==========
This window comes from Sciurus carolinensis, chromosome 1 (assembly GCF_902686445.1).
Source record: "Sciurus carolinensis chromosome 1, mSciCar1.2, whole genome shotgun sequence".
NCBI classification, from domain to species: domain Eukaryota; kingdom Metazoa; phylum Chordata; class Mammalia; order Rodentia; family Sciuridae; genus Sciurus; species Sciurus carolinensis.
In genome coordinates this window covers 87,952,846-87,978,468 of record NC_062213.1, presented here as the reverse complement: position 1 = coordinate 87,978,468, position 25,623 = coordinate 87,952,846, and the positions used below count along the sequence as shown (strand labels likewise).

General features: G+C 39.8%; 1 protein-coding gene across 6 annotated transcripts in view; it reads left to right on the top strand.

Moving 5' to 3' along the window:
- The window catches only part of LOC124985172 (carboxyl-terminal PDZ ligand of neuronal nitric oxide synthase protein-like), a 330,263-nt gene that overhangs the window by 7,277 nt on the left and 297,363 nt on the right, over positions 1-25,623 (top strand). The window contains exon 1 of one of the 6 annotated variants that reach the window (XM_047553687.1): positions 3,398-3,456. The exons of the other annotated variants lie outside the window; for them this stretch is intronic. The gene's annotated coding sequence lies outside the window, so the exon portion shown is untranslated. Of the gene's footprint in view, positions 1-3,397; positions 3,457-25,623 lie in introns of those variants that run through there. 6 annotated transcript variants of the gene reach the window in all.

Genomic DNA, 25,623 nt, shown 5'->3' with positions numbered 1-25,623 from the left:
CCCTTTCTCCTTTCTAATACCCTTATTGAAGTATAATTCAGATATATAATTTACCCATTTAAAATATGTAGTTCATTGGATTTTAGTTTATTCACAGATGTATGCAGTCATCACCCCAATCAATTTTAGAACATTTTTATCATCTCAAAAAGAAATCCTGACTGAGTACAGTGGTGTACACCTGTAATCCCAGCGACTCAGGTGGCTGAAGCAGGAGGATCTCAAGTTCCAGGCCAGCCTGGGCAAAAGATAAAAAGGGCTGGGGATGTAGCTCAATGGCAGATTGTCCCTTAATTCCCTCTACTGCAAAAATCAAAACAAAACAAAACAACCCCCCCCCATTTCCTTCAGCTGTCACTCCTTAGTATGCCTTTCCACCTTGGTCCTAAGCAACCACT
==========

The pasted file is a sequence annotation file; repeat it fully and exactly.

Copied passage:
This window comes from Sciurus carolinensis, chromosome 1 (assembly GCF_902686445.1).
Source record: "Sciurus carolinensis chromosome 1, mSciCar1.2, whole genome shotgun sequence".
NCBI classification, from domain to species: domain Eukaryota; kingdom Metazoa; phylum Chordata; class Mammalia; order Rodentia; family Sciuridae; genus Sciurus; species Sciurus carolinensis.
In genome coordinates this window covers 87,952,846-87,978,468 of record NC_062213.1, presented here as the reverse complement: position 1 = coordinate 87,978,468, position 25,623 = coordinate 87,952,846, and the positions used below count along the sequence as shown (strand labels likewise).

General features: G+C 39.8%; 1 protein-coding gene across 6 annotated transcripts in view; it reads left to right on the top strand.

Moving 5' to 3' along the window:
- The window catches only part of LOC124985172 (carboxyl-terminal PDZ ligand of neuronal nitric oxide synthase protein-like), a 330,263-nt gene that overhangs the window by 7,277 nt on the left and 297,363 nt on the right, over positions 1-25,623 (top strand). The window contains exon 1 of one of the 6 annotated variants that reach the window (XM_047553687.1): positions 3,398-3,456. The exons of the other annotated variants lie outside the window; for them this stretch is intronic. The gene's annotated coding sequence lies outside the window, so the exon portion shown is untranslated. Of the gene's footprint in view, positions 1-3,397; positions 3,457-25,623 lie in introns of those variants that run through there. 6 annotated transcript variants of the gene reach the window in all.

Genomic DNA, 25,623 nt, shown 5'->3' with positions numbered 1-25,623 from the left:
CCCTTTCTCCTTTCTAATACCCTTATTGAAGTATAATTCAGATATATAATTTACCCATTTAAAATATGTAGTTCATTGGATTTTAGTTTATTCACAGATGTATGCAGTCATCACCCCAATCAATTTTAGAACATTTTTATCATCTCAAAAAGAAATCCTGACTGAGTACAGTGGTGTACACCTGTAATCCCAGCGACTCAGGTGGCTGAAGCAGGAGGATCTCAAGTTCCAGGCCAGCCTGGGCAAAAGATAAAAAGGGCTGGGGATGTAGCTCAATGGCAGATTGTCCCTTAATTCCCTCTACTGCAAAAATCAAAACAAAACAAAACAACCCCCCCCCATTTCCTTCAGCTGTCACTCCTTAGTATGCCTTTCCACCTTGGTCCTAAGCAACCACT